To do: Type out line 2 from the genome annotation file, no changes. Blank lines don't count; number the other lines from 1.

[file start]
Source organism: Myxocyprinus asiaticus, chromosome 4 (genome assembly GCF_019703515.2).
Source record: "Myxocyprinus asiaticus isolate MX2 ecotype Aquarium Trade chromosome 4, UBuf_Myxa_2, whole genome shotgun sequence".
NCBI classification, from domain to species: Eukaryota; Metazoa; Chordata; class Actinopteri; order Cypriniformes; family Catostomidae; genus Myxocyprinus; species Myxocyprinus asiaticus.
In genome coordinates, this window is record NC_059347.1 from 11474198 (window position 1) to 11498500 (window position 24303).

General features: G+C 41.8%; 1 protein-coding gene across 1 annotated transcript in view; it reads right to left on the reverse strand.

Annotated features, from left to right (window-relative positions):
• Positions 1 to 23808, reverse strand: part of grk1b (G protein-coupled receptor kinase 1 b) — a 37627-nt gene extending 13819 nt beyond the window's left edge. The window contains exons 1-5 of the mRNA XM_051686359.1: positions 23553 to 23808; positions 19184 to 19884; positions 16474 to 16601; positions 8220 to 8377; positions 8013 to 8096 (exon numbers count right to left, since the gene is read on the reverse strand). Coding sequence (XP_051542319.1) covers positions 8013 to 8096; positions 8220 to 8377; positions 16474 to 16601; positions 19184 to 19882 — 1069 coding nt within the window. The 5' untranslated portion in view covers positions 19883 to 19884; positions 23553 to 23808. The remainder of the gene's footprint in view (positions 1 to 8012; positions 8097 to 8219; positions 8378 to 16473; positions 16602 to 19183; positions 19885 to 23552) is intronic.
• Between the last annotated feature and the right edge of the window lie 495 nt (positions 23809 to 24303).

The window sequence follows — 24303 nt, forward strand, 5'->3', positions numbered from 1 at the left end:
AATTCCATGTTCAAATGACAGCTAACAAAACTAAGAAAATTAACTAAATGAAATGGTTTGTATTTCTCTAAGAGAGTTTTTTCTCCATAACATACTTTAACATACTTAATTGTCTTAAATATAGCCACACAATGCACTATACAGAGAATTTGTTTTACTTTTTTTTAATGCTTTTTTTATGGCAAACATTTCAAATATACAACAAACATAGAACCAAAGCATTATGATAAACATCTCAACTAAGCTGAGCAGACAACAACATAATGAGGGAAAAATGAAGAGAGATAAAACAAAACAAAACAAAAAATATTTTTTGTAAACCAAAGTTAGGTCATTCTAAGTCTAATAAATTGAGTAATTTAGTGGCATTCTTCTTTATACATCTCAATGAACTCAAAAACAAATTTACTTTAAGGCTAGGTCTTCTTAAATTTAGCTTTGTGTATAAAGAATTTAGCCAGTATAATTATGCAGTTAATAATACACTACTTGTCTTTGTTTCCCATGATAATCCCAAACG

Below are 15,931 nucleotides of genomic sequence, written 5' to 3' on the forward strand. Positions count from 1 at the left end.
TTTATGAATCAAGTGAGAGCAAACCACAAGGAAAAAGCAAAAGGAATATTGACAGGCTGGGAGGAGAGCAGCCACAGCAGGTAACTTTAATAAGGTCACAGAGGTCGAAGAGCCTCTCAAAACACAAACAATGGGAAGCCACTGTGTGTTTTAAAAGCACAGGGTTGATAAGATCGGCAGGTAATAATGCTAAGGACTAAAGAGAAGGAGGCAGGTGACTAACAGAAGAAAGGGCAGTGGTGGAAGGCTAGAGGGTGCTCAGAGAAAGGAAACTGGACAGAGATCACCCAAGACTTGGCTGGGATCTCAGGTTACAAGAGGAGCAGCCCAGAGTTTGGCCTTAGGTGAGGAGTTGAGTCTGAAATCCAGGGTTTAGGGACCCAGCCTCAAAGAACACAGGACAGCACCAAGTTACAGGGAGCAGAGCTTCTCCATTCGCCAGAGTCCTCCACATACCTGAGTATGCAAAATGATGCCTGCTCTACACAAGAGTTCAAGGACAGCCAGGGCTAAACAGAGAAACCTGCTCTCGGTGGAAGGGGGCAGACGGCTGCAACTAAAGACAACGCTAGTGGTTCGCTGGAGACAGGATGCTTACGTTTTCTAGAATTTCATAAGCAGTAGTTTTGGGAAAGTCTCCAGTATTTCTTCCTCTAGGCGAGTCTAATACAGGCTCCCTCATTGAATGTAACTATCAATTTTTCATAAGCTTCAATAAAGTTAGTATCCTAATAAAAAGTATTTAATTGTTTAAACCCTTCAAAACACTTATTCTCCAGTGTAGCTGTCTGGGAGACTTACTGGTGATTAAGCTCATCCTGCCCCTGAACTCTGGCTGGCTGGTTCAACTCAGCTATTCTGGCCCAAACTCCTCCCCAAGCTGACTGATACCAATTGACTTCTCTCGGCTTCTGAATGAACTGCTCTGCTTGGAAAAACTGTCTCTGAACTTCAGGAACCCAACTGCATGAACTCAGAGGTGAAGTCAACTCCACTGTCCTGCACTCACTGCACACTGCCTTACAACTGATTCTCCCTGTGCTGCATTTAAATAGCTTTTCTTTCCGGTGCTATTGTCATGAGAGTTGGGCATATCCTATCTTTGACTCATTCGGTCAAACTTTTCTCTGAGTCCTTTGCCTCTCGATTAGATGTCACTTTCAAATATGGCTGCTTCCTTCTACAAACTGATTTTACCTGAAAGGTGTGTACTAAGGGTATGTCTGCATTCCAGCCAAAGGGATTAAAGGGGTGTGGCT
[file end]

Source record: "Myxocyprinus asiaticus isolate MX2 ecotype Aquarium Trade chromosome 4, UBuf_Myxa_2, whole genome shotgun sequence".